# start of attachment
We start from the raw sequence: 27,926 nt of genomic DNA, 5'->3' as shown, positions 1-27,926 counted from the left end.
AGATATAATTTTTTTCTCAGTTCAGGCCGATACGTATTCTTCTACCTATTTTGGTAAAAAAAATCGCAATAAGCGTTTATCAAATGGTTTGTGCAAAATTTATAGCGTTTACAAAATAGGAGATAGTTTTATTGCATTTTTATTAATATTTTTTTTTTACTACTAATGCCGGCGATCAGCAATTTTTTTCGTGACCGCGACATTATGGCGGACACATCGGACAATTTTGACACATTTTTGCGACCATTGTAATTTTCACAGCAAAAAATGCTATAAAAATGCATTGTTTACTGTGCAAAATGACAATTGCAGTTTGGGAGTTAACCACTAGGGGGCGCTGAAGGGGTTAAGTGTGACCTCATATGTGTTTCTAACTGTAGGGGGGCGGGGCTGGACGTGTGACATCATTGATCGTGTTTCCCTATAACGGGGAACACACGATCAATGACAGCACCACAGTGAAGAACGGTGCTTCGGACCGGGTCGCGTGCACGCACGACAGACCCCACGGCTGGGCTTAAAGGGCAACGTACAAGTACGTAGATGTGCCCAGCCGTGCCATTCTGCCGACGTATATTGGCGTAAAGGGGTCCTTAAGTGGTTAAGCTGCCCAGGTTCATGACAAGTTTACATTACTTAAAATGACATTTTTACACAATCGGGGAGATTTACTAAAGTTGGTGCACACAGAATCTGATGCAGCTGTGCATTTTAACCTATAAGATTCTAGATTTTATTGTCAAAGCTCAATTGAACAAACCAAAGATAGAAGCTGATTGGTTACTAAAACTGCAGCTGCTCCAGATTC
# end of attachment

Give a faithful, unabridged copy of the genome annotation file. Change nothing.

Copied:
We start from the raw sequence: 27,926 nt of genomic DNA, 5'->3' as shown, positions 1-27,926 counted from the left end.
AGATATAATTTTTTTCTCAGTTCAGGCCGATACGTATTCTTCTACCTATTTTGGTAAAAAAAATCGCAATAAGCGTTTATCAAATGGTTTGTGCAAAATTTATAGCGTTTACAAAATAGGAGATAGTTTTATTGCATTTTTATTAATATTTTTTTTTTACTACTAATGCCGGCGATCAGCAATTTTTTTCGTGACCGCGACATTATGGCGGACACATCGGACAATTTTGACACATTTTTGCGACCATTGTAATTTTCACAGCAAAAAATGCTATAAAAATGCATTGTTTACTGTGCAAAATGACAATTGCAGTTTGGGAGTTAACCACTAGGGGGCGCTGAAGGGGTTAAGTGTGACCTCATATGTGTTTCTAACTGTAGGGGGGCGGGGCTGGACGTGTGACATCATTGATCGTGTTTCCCTATAACGGGGAACACACGATCAATGACAGCACCACAGTGAAGAACGGTGCTTCGGACCGGGTCGCGTGCACGCACGACAGACCCCACGGCTGGGCTTAAAGGGCAACGTACAAGTACGTAGATGTGCCCAGCCGTGCCATTCTGCCGACGTATATTGGCGTAAAGGGGTCCTTAAGTGGTTAAGCTGCCCAGGTTCATGACAAGTTTACATTACTTAAAATGACATTTTTACACAATCGGGGAGATTTACTAAAGTTGGTGCACACAGAATCTGATGCAGCTGTGCATTTTAACCTATAAGATTCTAGATTTTATTGTCAAAGCTCAATTGAACAAACCAAAGATAGAAGCTGATTGGTTACTAAAACTGCAGCTGCTCCAGATTC